3 Simple Ways to Use Mint From Your Garden

Posted on Sep 19 2012 - 1:09am by Mike Lieberman

Mint is a weed…

…that means it grows like crazy and should be kept in a container.

If you are growing mint, you likely have more that you know what to do with. You can easily harvest it to encourage more growth too.

There are lots of posts out there that give you dozens of ways that you can use mint. How many of them can you actually use everyday though?

How to use mint from your garden…everyday

That’s why I wanted to write this simple and practical post for you.

Let’s begin. Here they are:

Hot tea

This is a simple one. Put some mint leaves in a mug. Boil up some water. Pour the water over the mint leaves and let it sit for a few minutes. That’s it.

Mint tea is good for upset stomachs and helps with digestion.

Spa water

We should all be drinking more water. It’s essential for our health and well-being.

Some people complain that drinking water is too bland and boring.

You can add some flavor to it pretty easily. This is slight variation of the tea. All you have to do is fill up a large pitcher with water and add in mint leaves.

It will give the water a minty flavor.

Chewing gum alternative

Face it, your breath stinks. I can smell it through my computer.

So why not pull off some mint leaves and chew on them. It’ll help to freshen your breath and help you to make more friends.

Your turn

Share this post with friends and family that have so much mint they don’t know what to do with it.

13 Comments so far. Feel free to join this conversation.

  1. 47wing September 19, 2012 at 10:23 am -

    Add a few whole leaves to your jar of lemonade. Awesome

  2. Juicer Depot September 19, 2012 at 10:24 am -

    I like the tea idea. Especially now that fall is around the corner.

  3. Mandy Dayton September 19, 2012 at 10:39 am -

    Add a few slices of lemon in with your mint leaves to your water. Zingy and cleansing!

  4. LeeAnn September 19, 2012 at 11:21 am -

    A bouquet of mint in the center of your patio table will keep flies away from your dinner when eating outside

  5. Janelle Tyler September 19, 2012 at 1:09 pm -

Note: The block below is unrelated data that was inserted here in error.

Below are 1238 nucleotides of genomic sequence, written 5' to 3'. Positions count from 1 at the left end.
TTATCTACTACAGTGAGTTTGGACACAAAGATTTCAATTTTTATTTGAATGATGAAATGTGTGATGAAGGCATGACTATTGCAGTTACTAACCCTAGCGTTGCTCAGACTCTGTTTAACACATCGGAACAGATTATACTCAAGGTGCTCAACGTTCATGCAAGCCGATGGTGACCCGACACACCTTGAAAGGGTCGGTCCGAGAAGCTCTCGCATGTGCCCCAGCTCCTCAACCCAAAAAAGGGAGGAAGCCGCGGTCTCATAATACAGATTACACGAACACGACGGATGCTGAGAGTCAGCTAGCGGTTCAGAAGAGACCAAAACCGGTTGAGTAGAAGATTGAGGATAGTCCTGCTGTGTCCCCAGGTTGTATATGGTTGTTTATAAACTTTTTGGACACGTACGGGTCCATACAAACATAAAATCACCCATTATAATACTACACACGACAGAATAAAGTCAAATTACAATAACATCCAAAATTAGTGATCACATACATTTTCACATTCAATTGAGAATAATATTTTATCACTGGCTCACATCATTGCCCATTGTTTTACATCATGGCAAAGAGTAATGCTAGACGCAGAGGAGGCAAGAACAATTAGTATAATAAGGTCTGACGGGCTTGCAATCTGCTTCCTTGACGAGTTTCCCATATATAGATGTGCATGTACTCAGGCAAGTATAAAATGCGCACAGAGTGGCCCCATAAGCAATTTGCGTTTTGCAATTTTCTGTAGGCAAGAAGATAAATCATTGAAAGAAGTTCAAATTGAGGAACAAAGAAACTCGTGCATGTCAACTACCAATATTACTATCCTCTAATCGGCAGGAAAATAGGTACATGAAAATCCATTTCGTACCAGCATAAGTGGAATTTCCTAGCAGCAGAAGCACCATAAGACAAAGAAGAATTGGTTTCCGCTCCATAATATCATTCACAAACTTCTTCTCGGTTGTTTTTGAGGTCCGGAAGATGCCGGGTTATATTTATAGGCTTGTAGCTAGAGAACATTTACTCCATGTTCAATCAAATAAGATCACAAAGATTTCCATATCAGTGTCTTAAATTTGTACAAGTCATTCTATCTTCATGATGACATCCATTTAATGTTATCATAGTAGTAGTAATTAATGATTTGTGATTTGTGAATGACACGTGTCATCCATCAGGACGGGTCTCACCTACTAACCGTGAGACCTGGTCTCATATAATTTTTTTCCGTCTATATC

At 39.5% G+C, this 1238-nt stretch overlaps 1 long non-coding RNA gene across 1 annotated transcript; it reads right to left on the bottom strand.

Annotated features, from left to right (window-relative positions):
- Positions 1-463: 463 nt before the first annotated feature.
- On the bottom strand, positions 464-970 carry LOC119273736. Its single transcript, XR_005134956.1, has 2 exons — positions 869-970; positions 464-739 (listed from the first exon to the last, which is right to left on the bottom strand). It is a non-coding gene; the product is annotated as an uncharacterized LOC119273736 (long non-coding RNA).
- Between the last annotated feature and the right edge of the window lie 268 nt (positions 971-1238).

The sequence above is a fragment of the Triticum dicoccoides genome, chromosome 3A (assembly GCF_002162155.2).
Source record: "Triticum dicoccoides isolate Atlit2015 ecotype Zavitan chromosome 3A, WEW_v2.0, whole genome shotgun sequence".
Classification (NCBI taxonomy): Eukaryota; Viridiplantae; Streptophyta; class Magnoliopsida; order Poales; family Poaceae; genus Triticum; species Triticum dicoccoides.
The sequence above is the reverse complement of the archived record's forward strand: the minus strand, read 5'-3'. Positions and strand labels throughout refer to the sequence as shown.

mojitos, baby, mojitos! It’s the reason I planted the mint! We make a simple mint syrup and it stores in the fridge for a long time, then use it for mojitos, mint julips, sweet tea, mint flavoring for just about anything!

  6. Pat September 23, 2012 at 5:32 pm -

    Mint is great in taboulee which is a greek salad: whole grain wheat in place of lettuce, tomatoes, cucumbers, black olives, mint, salt, pepper lemon juice & olive oil to taste. Just mix all together! BUT..I’ve never been able to grow mint in a container. Don’t know what I’m doing wrong. Any suggestions Mike?

  7. jake September 25, 2012 at 12:59 pm -

    I vote for mojitos and mint juleps! Also good in salads, Thai dishes, Indian mint lassis, yogurt/cuke salad. I made a great mint ice cream this summer from my mint patch. Dried, it adds nice specks to homemade soap. Fresh leaves can also be used for natural dyeing on yarn and fabric – shades of yellow, gold, grey, sage green. I dry lots for tea in the winter.

  8. Fire-dancing farmhand September 28, 2012 at 7:16 am -

    If you have a lot of mint all at once, mint oil is easy to make. Wash the mint well and let it dry off (not dry out). Break mint leaves and stuff a clean dry jar to the top. Fill jar with a oil (vitamin E, vegetable or whatever your favorite is) and set in a window sill for a 2 or 3 days. Shake the jar gently every so often. Strain well (twice if you have to). TA-DA!! The oil is good for heated aroma devices, flavoring things or to add to a hot bath. My mother-in-law grows lots of Catnip and fills socks and pockets (cut from old clothes) for the cats… A sock full of catnip is a great way to make friends with other people’s cats!!

  9. Basia November 24, 2012 at 8:14 am -

    You can make a mint vodka 🙂 just take 2 handfuls of clean meat leaves, put in a jar and cover with about 500ml of vodka. Let it sit for two weeks and you can enjoy your mint alcoholic drink 🙂 can add some lemon peel in there too 🙂

  10. LykkeLuke November 29, 2012 at 8:29 pm -

    make a simple syrup with it. Just make a normal simple syrup and add fresh mint leaves before boiling. When it becomes a uniform consistency strain out the mint leaves…then add to your favorite cocktail or make lemonade with it 🙂

  11. Patrick November 30, 2012 at 7:20 pm -

    Make an old fashioned with a few mint leaves and sugar topped off with some glorious Maker’s Mark Kentucky bourbon.

  12. Melanie June 16, 2013 at 4:47 pm -

    Dry it and enjoy it as hot tea in the cold days of winter. The flavor should give you a nice flashback to the warm days of summer.

  13. Troy June 17, 2013 at 9:08 pm -

    you should try to find a mint chew/snuff recipe as an alternative to chewing tobacco I would love to see what you find. I cant find one anywhere!! this site is really informative and fun and I think if anyone can find one its you thanks again.

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